South Africa’s blind eye on Zimbabwe


    The platinum sector, which consists of just a handful of mines, was told it has one month to sell 50% of its shares to indigenous Zimbabweans — read members of Zanu (PF). 

    The law might have been a long time coming but few thought a government which experienced first- hand the effect of the brute theft of economic assets in other areas of the economy would go through with it. But another election looms, and the last barricade has to be manned. To do so, Mugabe has to pay off his military backers and offer a fillip to his narrowing support base.

    No doubt the mines currently operating may soldier on, and this will be cited by the African National Congress Youth League as evidence that nationalisation is not the end of the mining sector. Yet there will be no mention of the opportunities lost because no one will dare start a new mine in a country where their investment will be snatched precisely when it becomes valuable.

    The critical part of the announcement in the Zimbabwean Government Gazette yesterday states that "the value of the shares or other interests required to be disposed of to a designated entity shall be calculated on a basis of valuation agreed to between the minister and the non-indigenous mining business concerned, which shall take into account the state’s sovereign ownership of the mineral or minerals exploited or proposed to be exploited by the non-indigenous business concerned".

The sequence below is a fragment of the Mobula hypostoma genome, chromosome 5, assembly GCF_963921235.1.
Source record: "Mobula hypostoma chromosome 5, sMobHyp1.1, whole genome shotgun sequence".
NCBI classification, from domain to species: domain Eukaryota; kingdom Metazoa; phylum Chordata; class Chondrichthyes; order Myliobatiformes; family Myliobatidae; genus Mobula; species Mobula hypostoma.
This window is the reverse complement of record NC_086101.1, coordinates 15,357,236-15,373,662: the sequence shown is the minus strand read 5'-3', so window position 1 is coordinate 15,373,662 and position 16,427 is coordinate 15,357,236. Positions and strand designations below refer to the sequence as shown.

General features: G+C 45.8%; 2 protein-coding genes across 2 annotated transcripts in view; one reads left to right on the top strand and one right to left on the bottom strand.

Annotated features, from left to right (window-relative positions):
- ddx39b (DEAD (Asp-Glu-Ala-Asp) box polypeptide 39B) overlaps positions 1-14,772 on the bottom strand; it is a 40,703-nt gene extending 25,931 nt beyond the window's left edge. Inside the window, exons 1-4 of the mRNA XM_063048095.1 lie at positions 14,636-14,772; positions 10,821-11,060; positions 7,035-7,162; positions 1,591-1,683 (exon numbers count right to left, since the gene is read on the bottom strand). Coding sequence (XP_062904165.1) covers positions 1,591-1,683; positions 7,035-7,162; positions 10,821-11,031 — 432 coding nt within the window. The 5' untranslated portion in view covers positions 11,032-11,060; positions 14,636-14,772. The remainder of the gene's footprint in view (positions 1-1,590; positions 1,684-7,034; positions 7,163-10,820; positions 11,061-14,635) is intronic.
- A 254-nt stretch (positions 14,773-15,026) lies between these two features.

In other words, the government will set the price and we can assume that it will bear little resemblance to the actual value. South African shareholders in the two major mines in Zimbabwe will need to brace themselves because they are about to get screwed, a fact indicated by the dramatic fall in the share prices of Impala and Aquarius yesterday.

    You can’t but wonder where the South African government stands in all of this. Here are South African assets effectively being stolen. In most countries that would result in angry declarations and strained relations. Yet SA has for so long turned a blind eye to the theft of its citizens’ property by the Zimbabwean government that it now happens without so much as a shrug.

    The Zimbabwean government might try to claim that its actions are justified since SA has it own indigenisation programme, black economic empowerment (BEE). Yet, the comparison is specious. BEE originates from different circumstances and, most crucially, it is an agreed programme between the government and industry. The Zimbabwean programme is not.

    Hence, the Zimbabwean tragedy continues, more potential and jobs will be lost and a new wave of Zimbabwean economic refugees will flood SA. What do you do when a government refuses to notice the obvious? And that question could be asked as much of the government in SA as that in Zimbabwe.